With fears of a winter surge looming, government agencies have authorized and encouraged vaccination with a newly formulated booster. But the science to support that decision remains inconclusive.
The federal government is stepping in to assist student loan borrowers. But little public attention has been focused on what is — statistically, at least — a bigger, broader debt crisis in our country: An estimated 100 million people in the U.S., or 41% of all adults, are saddled with pernicious health care debt.
Poca atención pública se ha centrado en lo que es, al menos estadísticamente, una crisis de deuda más grande: se estima que 100 millones de personas, o el 41% de todos los adultos del país, tienen deudas de atención médica, en comparación con 42 millones con deuda estudiantil.
One million Americans have died from covid-19 — far more per capita than in any other developed country. A new variant is doubling case rates in some states, and more than 300 people are dying a day. But our nation’s pandemic response has become mild-mannered and performative, backed by neither money, urgency, nor enforcement.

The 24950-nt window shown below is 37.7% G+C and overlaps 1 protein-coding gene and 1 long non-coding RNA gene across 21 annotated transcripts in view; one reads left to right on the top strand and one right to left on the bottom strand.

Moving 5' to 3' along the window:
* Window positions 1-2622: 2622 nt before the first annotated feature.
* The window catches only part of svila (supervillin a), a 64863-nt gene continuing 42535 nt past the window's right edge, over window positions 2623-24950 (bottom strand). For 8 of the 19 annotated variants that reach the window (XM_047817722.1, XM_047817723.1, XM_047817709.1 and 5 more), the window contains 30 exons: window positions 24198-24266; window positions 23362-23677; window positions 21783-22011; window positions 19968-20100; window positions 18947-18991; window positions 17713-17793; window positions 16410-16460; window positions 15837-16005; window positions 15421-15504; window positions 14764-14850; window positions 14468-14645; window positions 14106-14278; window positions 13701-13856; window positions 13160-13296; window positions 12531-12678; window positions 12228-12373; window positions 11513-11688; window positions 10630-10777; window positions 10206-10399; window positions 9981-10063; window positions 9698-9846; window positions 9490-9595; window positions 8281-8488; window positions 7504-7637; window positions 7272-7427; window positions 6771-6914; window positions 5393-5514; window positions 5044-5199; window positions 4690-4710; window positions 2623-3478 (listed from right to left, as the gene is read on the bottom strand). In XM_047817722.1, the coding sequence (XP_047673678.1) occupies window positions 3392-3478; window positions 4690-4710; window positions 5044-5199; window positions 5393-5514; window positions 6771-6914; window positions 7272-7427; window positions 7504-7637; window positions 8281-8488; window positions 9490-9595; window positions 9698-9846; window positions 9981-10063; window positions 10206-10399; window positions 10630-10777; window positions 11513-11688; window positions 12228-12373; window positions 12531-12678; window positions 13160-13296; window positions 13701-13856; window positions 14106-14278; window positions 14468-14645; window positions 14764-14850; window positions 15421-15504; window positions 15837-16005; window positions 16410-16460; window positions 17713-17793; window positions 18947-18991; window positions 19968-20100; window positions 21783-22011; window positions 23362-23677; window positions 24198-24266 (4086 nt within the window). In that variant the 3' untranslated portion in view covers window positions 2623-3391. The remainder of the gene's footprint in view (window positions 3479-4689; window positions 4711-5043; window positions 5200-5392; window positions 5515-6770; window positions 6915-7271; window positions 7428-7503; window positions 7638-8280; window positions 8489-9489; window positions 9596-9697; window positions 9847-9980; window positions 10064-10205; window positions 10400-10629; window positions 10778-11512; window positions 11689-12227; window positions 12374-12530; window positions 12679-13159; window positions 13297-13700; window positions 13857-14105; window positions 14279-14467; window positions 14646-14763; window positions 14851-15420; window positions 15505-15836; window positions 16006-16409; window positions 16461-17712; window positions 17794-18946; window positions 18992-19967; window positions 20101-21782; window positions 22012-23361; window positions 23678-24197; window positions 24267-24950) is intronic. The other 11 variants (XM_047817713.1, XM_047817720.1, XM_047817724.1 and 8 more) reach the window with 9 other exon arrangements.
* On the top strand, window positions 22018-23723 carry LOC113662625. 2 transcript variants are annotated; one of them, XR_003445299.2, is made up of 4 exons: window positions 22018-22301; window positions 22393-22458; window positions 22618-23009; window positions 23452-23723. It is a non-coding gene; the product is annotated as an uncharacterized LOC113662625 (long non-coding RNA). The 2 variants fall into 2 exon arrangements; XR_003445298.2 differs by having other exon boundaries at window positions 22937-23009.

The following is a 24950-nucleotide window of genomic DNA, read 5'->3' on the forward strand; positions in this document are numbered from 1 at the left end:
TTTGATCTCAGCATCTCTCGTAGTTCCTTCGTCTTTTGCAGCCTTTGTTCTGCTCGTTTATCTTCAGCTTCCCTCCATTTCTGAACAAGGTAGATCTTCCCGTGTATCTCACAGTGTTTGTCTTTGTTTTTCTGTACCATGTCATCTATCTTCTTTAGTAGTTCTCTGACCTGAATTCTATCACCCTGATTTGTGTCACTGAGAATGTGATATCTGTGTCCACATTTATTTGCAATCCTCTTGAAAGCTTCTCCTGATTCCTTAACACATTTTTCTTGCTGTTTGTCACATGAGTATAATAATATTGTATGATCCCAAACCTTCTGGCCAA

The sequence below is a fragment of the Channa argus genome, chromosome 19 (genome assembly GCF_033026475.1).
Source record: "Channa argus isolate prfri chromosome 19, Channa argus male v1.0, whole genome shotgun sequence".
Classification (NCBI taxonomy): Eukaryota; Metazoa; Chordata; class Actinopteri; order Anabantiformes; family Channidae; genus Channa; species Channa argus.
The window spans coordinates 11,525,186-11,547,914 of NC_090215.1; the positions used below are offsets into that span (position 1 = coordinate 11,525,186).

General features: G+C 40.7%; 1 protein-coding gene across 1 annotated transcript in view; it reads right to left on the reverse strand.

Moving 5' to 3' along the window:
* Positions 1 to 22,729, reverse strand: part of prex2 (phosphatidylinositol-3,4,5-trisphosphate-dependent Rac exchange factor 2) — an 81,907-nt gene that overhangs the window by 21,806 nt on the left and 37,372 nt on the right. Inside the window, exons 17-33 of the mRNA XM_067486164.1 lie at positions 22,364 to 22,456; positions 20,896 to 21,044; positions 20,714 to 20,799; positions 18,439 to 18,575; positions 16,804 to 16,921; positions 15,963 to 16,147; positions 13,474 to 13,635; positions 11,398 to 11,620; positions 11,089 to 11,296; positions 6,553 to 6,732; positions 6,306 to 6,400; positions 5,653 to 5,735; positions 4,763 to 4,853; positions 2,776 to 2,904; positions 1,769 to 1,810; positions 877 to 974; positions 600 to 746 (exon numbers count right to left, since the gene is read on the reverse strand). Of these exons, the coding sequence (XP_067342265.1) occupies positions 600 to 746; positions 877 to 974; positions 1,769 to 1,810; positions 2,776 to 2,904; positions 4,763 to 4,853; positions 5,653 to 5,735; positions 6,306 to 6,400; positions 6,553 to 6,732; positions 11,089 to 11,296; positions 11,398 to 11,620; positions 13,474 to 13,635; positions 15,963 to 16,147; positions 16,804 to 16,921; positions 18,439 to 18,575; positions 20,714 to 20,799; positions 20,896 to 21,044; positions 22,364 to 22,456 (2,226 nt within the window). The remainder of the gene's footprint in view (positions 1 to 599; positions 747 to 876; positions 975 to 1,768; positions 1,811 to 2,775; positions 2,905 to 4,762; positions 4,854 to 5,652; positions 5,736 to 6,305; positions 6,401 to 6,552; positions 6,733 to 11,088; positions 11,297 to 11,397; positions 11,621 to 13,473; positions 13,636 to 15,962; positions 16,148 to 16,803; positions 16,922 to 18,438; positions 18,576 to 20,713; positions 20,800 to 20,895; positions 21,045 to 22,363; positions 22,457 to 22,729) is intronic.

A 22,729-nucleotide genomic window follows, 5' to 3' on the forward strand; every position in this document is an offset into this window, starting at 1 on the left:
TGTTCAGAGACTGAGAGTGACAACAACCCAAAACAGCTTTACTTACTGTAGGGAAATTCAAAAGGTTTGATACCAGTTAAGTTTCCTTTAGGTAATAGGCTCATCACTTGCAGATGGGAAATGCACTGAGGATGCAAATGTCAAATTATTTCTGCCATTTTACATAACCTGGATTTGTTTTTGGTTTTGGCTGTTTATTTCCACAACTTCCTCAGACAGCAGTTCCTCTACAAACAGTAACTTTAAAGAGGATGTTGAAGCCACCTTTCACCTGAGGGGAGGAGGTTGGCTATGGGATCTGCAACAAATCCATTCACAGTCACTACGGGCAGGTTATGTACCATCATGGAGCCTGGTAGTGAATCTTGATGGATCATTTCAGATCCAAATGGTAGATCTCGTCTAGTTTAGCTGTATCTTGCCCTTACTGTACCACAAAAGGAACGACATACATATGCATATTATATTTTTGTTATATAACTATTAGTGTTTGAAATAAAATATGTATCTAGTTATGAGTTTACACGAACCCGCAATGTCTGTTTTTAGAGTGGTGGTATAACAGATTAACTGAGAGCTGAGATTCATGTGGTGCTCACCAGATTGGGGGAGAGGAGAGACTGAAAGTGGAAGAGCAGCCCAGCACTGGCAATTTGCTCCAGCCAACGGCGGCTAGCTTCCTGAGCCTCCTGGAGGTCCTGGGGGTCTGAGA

Drug copayment assistance is a form of profitable charity — and, yes, that’s an oxymoron. Amid skyrocketing drug prices, it’s understandable that patients desperately need help affording medicine, especially when their health is on the line. But these programs create a mirage that perpetuates our health care system’s reckless spending.
It is a perilous time to throw low- and middle-income Americans off the insurance cliff: A new omicron subvariant is spreading, and a program that provided coronavirus testing and covid-19 treatment at no cost to the uninsured has expired.
As some states adopt covid vaccine requirements, not everyone agrees mandates for children are the way forward. Taking a page from history: We have two paths to putting the pandemic behind us: a quicker, more certain one of mandatory vaccination or a stuttering, drawn-out, likely more deadly affair.
La historia muestra que vacunar a los niños ayuda a prevenir brotes de enfermedades graves. ¿Qué pasará con covid?
Politicians and many health experts have done their best to see the glass half-full in the plan put forward by congressional Democrats and the president. But it’s “a far cry” from what other nations do to rein in drug prices, and polls show most voters demand more protection.
The state’s unique health system controls what hospitals can charge for services.